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World Council decisions

THE FIA World Council was in a generous mood when it met last week in Paris, France, and let off both Monaco and Canada for incidents during the recent Grands Prix. Monaco received no punishment for the incident in which Taki Inoue's Footwork was destroyed when hit by a course car which was traveling far to fast. The Automobile Club of Monaco is believed to be settling damage claims directly with the Arrows team, which runs the Footwork chassis.

The organizers of the Canadian GP were also lucky to escape without sanction following the track invasion at the end of the race. The Council decided that the race result should be based on the order on the penultimate lap - before the crowds began to pour onto the circuit. This means that Tyrrell's Mika Salo gets back his seventh place while Minardi's Luca Badoer is pushed back down to eighth place. The Council issued a general warning to all F1 organizers that track invasions will be regarded with "the utmost gravity" and threatened "serious penalties" in the future.

There were a variety of other changes voted through, notably a decision to introduce a 107% qualifying rule in F1 next year. This move has caused alarm among the little F1 teams which feel they are being forced out of the sport. The FIA is defending the decision saying that it will force teams to improve or go out of business. Insiders suggest that the FIA is not bothered if grids fall to as few as 18 cars, so long as those left are competitive.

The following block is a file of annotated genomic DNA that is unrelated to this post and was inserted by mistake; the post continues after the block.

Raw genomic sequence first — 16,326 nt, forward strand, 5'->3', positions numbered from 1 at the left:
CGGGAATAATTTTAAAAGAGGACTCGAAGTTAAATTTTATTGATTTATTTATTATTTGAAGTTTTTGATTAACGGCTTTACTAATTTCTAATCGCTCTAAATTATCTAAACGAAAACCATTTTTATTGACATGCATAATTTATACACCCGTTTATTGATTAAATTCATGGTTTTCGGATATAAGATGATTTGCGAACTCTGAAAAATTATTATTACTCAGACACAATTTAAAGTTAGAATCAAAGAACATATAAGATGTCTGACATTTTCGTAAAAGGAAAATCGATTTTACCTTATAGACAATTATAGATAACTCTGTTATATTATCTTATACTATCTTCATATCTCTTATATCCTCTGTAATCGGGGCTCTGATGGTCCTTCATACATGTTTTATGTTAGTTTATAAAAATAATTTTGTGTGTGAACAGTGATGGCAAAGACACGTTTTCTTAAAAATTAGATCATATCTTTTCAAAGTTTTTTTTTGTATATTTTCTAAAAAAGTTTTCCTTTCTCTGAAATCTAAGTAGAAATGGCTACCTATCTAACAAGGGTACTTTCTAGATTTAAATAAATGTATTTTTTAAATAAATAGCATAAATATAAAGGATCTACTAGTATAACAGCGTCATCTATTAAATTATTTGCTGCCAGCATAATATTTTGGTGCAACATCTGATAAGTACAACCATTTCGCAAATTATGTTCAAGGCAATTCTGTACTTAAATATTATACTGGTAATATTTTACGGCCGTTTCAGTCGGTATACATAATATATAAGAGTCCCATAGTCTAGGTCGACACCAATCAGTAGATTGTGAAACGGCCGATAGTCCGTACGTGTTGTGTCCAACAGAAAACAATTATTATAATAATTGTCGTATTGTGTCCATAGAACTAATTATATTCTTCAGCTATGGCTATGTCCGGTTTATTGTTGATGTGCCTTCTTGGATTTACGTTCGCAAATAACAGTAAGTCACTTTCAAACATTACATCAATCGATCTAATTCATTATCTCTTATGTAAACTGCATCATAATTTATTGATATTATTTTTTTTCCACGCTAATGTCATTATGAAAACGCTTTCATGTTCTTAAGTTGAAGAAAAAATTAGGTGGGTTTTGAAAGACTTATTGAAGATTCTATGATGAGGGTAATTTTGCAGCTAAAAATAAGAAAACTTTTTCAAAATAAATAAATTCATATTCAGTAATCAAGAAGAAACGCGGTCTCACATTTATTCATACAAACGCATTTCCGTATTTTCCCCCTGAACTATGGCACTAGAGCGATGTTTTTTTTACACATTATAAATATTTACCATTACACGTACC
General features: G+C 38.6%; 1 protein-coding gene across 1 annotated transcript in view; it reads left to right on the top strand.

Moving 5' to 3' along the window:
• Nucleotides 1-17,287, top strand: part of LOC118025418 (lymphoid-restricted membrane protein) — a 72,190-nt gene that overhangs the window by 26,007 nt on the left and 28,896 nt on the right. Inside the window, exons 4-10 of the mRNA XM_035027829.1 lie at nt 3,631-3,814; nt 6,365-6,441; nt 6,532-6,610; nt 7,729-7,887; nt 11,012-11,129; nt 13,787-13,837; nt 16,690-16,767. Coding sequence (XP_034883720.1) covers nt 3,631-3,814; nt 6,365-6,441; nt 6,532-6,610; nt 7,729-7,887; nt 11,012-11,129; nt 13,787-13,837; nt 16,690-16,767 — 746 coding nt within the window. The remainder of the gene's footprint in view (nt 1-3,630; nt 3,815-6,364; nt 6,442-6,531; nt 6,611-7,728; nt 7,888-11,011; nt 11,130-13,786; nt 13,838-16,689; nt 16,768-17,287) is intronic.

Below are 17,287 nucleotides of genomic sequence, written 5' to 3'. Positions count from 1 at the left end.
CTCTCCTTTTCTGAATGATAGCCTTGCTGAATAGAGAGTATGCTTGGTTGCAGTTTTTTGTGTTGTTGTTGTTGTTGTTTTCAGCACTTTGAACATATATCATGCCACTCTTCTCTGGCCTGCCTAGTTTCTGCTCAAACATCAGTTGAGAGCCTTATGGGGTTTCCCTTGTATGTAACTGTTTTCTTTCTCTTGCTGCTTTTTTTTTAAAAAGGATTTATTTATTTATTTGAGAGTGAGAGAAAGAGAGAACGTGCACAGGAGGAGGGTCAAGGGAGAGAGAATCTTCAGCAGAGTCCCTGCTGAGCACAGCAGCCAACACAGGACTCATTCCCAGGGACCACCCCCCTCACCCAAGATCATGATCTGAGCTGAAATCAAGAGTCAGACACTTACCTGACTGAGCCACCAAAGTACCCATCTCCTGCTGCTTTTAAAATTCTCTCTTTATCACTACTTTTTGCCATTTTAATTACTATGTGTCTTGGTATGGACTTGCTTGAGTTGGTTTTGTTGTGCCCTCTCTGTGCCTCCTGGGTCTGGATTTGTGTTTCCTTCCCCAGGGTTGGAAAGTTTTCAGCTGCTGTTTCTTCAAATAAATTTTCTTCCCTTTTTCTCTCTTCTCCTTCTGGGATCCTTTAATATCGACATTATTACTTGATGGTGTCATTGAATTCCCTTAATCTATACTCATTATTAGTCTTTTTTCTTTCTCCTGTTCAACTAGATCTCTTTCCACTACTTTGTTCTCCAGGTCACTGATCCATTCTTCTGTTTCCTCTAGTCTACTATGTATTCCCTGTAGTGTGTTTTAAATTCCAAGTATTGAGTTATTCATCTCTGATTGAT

Other rule changes ban F1 teams from working with companies which have been involved in checking F1 electronic systems for the FIA during the previous 24 months; and insist that drivers who abandon their cars on the track must leave the vehicles in neutral with the clutch disengaged and the steering wheel in place.

The International Sporting Code is also to be changed so that only in exceptional circumstances will a driver and a team be treated differently with regard to points awarded - as happened after the Brazilian GP this year. In addition there is a new rule which will state that if a car does not comply with the technical regulations it shall be no defense to claim that there was no performance advantage gained. Stewards are also to be given more powers and will henceforth be allowed to overrule judgements of fact.

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